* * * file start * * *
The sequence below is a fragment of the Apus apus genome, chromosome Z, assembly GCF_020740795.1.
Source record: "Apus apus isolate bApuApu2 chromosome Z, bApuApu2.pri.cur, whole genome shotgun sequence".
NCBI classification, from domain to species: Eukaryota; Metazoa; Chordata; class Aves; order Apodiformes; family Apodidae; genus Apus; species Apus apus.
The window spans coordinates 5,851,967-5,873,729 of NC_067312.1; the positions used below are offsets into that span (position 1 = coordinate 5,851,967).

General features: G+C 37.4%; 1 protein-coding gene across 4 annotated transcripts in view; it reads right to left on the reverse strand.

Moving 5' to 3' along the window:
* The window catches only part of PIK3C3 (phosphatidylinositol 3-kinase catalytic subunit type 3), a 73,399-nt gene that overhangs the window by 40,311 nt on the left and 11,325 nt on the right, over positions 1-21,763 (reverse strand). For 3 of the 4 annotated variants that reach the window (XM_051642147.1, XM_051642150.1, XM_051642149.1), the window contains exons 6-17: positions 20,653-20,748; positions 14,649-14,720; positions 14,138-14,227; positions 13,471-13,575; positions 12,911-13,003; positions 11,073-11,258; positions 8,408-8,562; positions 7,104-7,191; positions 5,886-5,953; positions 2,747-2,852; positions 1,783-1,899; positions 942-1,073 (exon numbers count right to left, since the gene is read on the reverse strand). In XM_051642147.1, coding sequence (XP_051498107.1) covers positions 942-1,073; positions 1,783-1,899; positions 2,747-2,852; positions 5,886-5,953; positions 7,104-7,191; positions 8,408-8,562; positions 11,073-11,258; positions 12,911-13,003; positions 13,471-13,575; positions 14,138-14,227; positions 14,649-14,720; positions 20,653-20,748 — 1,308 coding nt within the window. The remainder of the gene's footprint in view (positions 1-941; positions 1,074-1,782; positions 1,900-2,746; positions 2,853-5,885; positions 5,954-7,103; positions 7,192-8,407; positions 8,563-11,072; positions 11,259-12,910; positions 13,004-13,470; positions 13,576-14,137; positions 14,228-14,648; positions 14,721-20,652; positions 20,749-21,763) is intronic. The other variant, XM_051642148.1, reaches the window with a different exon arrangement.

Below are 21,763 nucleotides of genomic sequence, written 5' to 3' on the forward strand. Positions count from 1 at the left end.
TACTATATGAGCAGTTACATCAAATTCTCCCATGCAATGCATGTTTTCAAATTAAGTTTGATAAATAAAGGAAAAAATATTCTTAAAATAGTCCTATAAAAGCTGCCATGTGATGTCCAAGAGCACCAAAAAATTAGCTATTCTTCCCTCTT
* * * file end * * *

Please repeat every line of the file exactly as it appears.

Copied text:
The sequence below is a fragment of the Apus apus genome, chromosome Z, assembly GCF_020740795.1.
Source record: "Apus apus isolate bApuApu2 chromosome Z, bApuApu2.pri.cur, whole genome shotgun sequence".
NCBI classification, from domain to species: Eukaryota; Metazoa; Chordata; class Aves; order Apodiformes; family Apodidae; genus Apus; species Apus apus.
The window spans coordinates 5,851,967-5,873,729 of NC_067312.1; the positions used below are offsets into that span (position 1 = coordinate 5,851,967).

General features: G+C 37.4%; 1 protein-coding gene across 4 annotated transcripts in view; it reads right to left on the reverse strand.

Moving 5' to 3' along the window:
* The window catches only part of PIK3C3 (phosphatidylinositol 3-kinase catalytic subunit type 3), a 73,399-nt gene that overhangs the window by 40,311 nt on the left and 11,325 nt on the right, over positions 1-21,763 (reverse strand). For 3 of the 4 annotated variants that reach the window (XM_051642147.1, XM_051642150.1, XM_051642149.1), the window contains exons 6-17: positions 20,653-20,748; positions 14,649-14,720; positions 14,138-14,227; positions 13,471-13,575; positions 12,911-13,003; positions 11,073-11,258; positions 8,408-8,562; positions 7,104-7,191; positions 5,886-5,953; positions 2,747-2,852; positions 1,783-1,899; positions 942-1,073 (exon numbers count right to left, since the gene is read on the reverse strand). In XM_051642147.1, coding sequence (XP_051498107.1) covers positions 942-1,073; positions 1,783-1,899; positions 2,747-2,852; positions 5,886-5,953; positions 7,104-7,191; positions 8,408-8,562; positions 11,073-11,258; positions 12,911-13,003; positions 13,471-13,575; positions 14,138-14,227; positions 14,649-14,720; positions 20,653-20,748 — 1,308 coding nt within the window. The remainder of the gene's footprint in view (positions 1-941; positions 1,074-1,782; positions 1,900-2,746; positions 2,853-5,885; positions 5,954-7,103; positions 7,192-8,407; positions 8,563-11,072; positions 11,259-12,910; positions 13,004-13,470; positions 13,576-14,137; positions 14,228-14,648; positions 14,721-20,652; positions 20,749-21,763) is intronic. The other variant, XM_051642148.1, reaches the window with a different exon arrangement.

Below are 21,763 nucleotides of genomic sequence, written 5' to 3' on the forward strand. Positions count from 1 at the left end.
TACTATATGAGCAGTTACATCAAATTCTCCCATGCAATGCATGTTTTCAAATTAAGTTTGATAAATAAAGGAAAAAATATTCTTAAAATAGTCCTATAAAAGCTGCCATGTGATGTCCAAGAGCACCAAAAAATTAGCTATTCTTCCCTCTT